Failure is Grief, but not Game Over
My co-author John Danner and I were recently interviewed in by Madanmohan Rao of YourStory Media.
In this interview, we discussed how failure lessons can be taught and interpreted, examples of leaders who share failure stories, cultural attitudes towards the other “f” word, and tips for startup founders on negotiating failure experiences and bouncing back to success.
- notable new examples of failure learnings
- some of the exacerbating factors that have made addressing the other “f” word in the government and nonprofit contexts particularly challenging
- how to address situations as diverse as the founder who is too in love with their own product and the startup stuck doing a “perpetual pivot”
Edited excerpts of the interview below:
YourStory: What is your current field of research in entrepreneurship and the role of failure?
John Danner & Mark Coopersmith: Between the two of us, both individually and also for programmes we run together, every year we address, teach, coach, mentor, invest in, and advise thousands of entrepreneurs and corporate executives. Almost all of them are seeking more innovation and growth for their ventures, which range from startups to global enterprises.
Some of the frameworks and tools are generally effective across the entire spectrum, while others are more specific to size and stage of growth.
Taken as a whole, much of our work seeks to identify and categorise common patterns of success, and failure, in each of these arenas.
As members of the professional faculty at UC Berkeley, most of our work is based on practical applications and circumstances in the market, rather than traditional academic research.
YS: How big a role do academics play in entrepreneurship? Can entrepreneurship really be formally taught as you do in your courses, or is it something intrinsic in humans?
JD & MC: Yes, it can be taught – but in our experience how it is taught can be as important as what is taught. Our work cuts across the academic, startup, corporate innovation, investment, board, and other realms.
Even in our classes at UC Berkeley and Princeton, we employ real-world case studies, simulations, and activities to bring the Darwinian nature of Silicon Valley and most markets into the classroom.
We firmly believe that entrepreneurship is not a topic that can be effectively taught by readings and case studies alone.
For the insights, frameworks, processes, and tools to fundamentally “stick,” this is a topic that must be experienced at a deeper level, first-hand. Or, as we say it, with a “heads in, hands on, feet first” attitude.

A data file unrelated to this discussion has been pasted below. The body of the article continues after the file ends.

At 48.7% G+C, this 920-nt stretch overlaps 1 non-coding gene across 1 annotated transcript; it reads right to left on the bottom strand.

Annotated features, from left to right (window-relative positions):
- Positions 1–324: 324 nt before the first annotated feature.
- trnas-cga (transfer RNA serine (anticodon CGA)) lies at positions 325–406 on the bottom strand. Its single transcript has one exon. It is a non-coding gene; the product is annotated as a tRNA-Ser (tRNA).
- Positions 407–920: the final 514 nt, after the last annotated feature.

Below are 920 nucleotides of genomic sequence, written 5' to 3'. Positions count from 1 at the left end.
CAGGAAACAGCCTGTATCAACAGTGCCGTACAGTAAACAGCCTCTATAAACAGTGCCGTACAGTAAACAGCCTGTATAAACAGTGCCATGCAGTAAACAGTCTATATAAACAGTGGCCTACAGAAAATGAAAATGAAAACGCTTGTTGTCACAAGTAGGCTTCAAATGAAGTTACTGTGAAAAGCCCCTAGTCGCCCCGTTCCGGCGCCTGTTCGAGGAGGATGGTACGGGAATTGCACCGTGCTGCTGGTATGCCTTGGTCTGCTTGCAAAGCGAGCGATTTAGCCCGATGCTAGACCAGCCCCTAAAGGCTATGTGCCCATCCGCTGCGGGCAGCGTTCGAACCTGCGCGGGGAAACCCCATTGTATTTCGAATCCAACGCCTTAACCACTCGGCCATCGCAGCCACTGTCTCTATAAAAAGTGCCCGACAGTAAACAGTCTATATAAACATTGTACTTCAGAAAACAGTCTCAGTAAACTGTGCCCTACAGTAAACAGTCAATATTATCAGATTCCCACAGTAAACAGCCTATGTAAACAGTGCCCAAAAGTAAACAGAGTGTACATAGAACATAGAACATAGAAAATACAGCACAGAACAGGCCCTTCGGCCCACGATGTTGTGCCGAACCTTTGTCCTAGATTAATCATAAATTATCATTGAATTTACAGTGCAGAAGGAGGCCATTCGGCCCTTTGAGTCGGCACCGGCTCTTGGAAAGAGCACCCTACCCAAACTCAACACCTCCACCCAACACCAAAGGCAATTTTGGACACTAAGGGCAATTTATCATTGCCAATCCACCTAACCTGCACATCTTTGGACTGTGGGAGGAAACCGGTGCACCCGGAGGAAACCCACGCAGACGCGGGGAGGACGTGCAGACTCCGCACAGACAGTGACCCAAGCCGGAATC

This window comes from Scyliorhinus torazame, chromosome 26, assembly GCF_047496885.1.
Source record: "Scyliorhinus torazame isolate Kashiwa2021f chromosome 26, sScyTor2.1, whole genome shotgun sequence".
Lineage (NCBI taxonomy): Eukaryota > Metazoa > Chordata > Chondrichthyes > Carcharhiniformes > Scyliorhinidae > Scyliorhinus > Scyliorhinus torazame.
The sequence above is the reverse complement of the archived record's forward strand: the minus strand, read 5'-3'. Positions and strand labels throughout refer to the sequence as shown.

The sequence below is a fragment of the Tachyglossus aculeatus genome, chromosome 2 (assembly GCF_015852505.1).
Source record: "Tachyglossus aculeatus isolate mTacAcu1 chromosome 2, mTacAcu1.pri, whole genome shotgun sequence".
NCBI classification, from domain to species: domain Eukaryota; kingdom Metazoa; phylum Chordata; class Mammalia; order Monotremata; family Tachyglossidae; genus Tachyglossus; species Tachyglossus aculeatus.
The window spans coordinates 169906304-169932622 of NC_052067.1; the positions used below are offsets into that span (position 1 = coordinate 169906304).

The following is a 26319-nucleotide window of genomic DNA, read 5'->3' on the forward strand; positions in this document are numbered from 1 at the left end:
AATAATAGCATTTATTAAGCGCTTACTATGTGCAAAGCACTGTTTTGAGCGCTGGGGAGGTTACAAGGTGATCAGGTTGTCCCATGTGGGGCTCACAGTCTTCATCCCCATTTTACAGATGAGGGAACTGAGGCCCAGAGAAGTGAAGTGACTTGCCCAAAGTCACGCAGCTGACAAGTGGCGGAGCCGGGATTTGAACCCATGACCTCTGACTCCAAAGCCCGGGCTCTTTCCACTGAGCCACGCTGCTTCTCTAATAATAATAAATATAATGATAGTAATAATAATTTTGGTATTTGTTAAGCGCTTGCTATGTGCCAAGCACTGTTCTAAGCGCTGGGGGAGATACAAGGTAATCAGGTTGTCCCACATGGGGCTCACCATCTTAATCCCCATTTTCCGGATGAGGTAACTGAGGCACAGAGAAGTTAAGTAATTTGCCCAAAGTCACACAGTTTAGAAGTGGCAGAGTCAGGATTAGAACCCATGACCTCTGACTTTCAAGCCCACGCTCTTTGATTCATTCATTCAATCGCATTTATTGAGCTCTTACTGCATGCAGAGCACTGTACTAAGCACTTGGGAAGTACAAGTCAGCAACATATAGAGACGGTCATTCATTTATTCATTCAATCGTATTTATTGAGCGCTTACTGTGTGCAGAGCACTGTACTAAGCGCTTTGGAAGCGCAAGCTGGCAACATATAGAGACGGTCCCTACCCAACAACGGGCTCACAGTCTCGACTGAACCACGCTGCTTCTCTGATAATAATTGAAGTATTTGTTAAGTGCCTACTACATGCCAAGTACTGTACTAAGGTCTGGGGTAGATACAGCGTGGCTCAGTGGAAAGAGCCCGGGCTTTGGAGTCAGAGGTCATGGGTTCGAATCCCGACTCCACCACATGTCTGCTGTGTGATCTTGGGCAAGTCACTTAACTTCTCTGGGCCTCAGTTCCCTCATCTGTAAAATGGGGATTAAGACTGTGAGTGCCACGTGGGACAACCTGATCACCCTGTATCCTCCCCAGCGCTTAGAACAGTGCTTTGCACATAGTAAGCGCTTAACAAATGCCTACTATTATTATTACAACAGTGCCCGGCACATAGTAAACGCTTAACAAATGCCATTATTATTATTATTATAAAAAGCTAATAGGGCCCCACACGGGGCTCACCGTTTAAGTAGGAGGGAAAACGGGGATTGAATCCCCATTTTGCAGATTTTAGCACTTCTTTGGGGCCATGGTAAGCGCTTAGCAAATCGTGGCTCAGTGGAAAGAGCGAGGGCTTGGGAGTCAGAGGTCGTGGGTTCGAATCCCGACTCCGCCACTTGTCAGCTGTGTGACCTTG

In our most effective and immersive curriculum, our students form startup teams, develop a new venture concept, investigate it in depth in a target market, and undertake the real-world steps necessary to comprehensively develop the opportunity and advance it to the next stages.
In fact, coming out of our classrooms and these types of programs, we have launched more than 50 successful ventures from our “workshop for startups” curriculum, and related courses.
One of the most important elements of understanding entrepreneurship is developing a better understanding and skillset in how to manage risk from the perspectives of both entrepreneurs and investors. This concept of “derisking” plays a key role in our classroom activities and real-world assignments.
The more effectively an aspiring entrepreneur can understand how to derisk a venture (or pre-emptively “fail” before the market definitively fails them), the more successful they will be in deploying capital and other resources, and advancing their proposed venture.
It is through approaches and methodologies such as this that we can help create better entrepreneurs in the programs that we run.
YS: How was your book received? What were some of the unusual responses and reactions you got?
JD & MC: This is a tale of two stages. Before publication, it was tough. One of the early responses we received from some of the publishers was “why would we want to write a book about failure?” Essentially we failed to communicate why failure was such an important topic.
Some publishers felt the topic was so depressing, that they quickly passed on the concept.
Fortunately, a number of others, including John Wiley & Sons – which ultimately published The Other “F” Word as one of their lead business titles – were sufficiently intrigued by and interested in our research, interviews and case studies, 7-step Failure Value Cycle, and recommendations, that we received multiple offers to publish our book.
Once our book came out, however, we’ve been delighted by the response. It became an Amazon bestseller, and we have been doing speeches, advising clients and working with students on this topic ever since.
We’re grateful for the broader acceptance of this important topic and pleased by our early role and voice in helping bring this about.
YS: Is there such a thing as the ‘ideal age’ for an entrepreneur, or can the creativity bug strike you at any time?
JD & MC: No age has a monopoly on either creativity or entrepreneurship. There are successful examples in almost every decade from teens to octogenarians. The important thing is to just get started whenever and however the spirit moves you…
Read the complete interview on Your Story:
Failure is grief, but not game over: Authors John Danner and Mark Coopersmith on how to put failure to work (link will direct you to our 2019 interview with Madanmohan on YourStory.com)
In 2018, Madanmohan also published a review of our book. You can read that review at the link below:
Failure is the sibling of success: How you can tap failure as a strategic resource (link will direct you to Madanmohan’s book review on YourStory.com).